One of the biggest leftist gains came in Cadiz where two leftist formations won 36% of the vote. In A Coruña and Marea Atlantica (Atlantic Tide) came first with 31%. These are astonishing results for new leftist political organisations which are in most cases barely a year old. Most of these new leftist parties have grown out of community based organisation that developed to resist evictions and cope with the direct social affects of the government austerity programs such as homelessness and hunger. Their deep local roots in communities made them flexible and and able to reflect local cultures and conditions, in sharp contrast to national parties.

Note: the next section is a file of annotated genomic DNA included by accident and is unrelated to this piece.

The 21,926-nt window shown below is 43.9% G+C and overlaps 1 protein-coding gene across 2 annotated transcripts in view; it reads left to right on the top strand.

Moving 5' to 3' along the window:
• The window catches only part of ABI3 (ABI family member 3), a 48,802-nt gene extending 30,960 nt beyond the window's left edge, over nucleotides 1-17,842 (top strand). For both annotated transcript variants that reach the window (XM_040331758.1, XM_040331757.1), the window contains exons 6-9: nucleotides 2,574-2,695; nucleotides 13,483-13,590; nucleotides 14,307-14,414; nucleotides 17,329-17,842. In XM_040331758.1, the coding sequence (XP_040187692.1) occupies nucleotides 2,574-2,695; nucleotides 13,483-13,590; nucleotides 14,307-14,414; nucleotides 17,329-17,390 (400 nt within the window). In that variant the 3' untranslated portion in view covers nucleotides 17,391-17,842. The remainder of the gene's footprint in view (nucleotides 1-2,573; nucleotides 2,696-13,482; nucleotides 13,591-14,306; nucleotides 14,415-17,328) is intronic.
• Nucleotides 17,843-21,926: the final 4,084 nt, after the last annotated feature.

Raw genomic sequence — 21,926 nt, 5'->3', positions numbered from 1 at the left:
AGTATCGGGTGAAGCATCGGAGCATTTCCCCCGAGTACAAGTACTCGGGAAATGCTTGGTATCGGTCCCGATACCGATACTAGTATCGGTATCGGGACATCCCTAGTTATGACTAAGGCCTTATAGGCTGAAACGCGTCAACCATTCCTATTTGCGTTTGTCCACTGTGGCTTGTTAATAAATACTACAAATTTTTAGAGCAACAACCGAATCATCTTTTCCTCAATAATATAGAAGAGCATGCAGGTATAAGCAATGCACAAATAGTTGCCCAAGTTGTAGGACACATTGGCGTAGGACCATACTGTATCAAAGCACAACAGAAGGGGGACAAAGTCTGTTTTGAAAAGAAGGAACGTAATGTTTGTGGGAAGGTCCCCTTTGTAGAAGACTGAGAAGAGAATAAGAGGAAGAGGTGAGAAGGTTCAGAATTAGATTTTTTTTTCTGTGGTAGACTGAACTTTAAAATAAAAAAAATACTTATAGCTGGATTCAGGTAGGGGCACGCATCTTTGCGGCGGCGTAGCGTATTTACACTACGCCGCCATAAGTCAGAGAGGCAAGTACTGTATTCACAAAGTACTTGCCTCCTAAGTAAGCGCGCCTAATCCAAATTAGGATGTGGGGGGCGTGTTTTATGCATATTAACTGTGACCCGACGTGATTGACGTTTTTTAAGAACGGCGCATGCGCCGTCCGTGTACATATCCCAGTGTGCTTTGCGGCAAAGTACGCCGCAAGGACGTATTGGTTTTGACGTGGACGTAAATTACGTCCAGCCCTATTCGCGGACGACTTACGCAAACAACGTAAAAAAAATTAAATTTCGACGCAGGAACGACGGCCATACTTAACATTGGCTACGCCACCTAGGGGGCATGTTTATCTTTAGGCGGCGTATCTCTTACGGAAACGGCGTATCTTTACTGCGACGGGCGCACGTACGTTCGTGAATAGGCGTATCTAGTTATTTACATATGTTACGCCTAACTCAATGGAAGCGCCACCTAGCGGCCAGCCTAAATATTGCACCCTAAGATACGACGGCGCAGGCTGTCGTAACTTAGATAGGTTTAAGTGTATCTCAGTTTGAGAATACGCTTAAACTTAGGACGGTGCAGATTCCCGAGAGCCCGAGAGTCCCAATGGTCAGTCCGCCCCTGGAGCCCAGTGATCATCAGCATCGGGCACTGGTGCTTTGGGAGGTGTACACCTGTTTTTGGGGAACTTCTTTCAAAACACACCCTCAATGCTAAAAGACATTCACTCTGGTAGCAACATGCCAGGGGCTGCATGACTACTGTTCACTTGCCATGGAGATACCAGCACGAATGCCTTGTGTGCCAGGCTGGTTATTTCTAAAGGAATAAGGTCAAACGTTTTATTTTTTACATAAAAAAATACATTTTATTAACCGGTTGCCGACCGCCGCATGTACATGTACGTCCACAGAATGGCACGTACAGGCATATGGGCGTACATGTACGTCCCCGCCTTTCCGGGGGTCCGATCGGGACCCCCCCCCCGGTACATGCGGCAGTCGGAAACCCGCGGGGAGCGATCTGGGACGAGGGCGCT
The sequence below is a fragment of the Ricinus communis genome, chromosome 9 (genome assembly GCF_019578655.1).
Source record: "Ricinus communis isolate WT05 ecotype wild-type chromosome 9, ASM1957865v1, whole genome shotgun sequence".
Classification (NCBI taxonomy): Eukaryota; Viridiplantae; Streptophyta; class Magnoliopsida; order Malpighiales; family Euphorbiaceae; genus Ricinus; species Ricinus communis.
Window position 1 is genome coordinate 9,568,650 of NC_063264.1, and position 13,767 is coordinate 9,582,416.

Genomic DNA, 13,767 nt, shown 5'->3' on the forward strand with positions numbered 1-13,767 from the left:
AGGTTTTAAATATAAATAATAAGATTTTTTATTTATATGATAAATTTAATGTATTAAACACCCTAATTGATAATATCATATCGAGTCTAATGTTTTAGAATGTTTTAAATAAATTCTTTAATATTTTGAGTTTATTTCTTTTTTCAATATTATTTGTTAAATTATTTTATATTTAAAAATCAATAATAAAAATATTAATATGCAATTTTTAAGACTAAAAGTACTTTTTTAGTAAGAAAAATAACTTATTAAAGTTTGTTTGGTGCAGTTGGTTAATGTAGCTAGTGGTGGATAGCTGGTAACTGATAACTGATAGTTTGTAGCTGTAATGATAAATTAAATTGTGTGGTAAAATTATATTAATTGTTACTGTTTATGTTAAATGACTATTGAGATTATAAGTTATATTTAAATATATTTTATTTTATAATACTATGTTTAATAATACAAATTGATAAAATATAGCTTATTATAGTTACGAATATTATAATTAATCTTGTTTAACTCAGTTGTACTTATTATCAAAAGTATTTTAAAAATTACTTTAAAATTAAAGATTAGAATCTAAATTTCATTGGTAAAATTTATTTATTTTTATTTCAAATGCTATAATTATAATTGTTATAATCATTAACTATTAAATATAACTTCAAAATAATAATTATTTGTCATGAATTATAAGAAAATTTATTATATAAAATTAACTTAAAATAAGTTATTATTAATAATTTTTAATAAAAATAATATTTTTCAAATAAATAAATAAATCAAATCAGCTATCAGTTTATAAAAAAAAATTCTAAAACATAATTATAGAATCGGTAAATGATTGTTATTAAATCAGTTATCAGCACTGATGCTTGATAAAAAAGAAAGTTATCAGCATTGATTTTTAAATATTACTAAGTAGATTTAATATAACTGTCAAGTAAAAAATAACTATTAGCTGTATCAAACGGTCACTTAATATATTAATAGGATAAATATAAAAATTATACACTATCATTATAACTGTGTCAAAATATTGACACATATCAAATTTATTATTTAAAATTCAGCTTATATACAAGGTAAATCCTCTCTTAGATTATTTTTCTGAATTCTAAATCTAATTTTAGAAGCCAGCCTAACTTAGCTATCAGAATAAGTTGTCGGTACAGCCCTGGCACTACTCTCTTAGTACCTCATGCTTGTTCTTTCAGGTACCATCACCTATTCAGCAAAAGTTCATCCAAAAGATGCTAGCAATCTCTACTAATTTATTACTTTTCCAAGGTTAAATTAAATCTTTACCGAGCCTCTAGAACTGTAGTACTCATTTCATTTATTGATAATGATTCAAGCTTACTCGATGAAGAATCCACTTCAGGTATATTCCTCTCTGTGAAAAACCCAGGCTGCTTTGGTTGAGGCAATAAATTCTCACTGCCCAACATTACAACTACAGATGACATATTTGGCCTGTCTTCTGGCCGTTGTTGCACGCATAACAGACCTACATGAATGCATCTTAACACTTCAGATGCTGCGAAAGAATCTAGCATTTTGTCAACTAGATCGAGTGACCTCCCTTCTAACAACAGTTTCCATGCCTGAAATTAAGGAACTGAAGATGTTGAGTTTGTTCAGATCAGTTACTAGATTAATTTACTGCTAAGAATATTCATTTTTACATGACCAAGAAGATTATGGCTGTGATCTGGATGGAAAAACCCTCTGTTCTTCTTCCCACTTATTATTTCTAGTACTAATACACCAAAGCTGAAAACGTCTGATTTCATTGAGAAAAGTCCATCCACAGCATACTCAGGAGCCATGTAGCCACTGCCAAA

The regional elections also produced some big gains for the leftists. One of the most important results came in the Valencia regional elections. There, the infamously corrupt PP collapsed from 48% of the vote to 26%. The PP still finished first but have no hope of governing after the Socialists, Compromis, and Podemos took 55 of 99 seats. This isn’t just a politically significant result. It also has a deep cultural and historic resonance as a party like Compromis – situated ideologically in the Valencian nationalist left – is poised to enter, if not lead, a left coalition government. All this is in the context of the looming September regional elections where Catalans will have the chance to register their support for leaving Spain. On January 14, Catalonia’s centrist President Artur Mas announced an agreement with his nationalist rivals, Esquerra Republicana (ERC), to run separate tickets but with a shared road map towards secession, making September’s vote a de facto referendum on leaving Spain.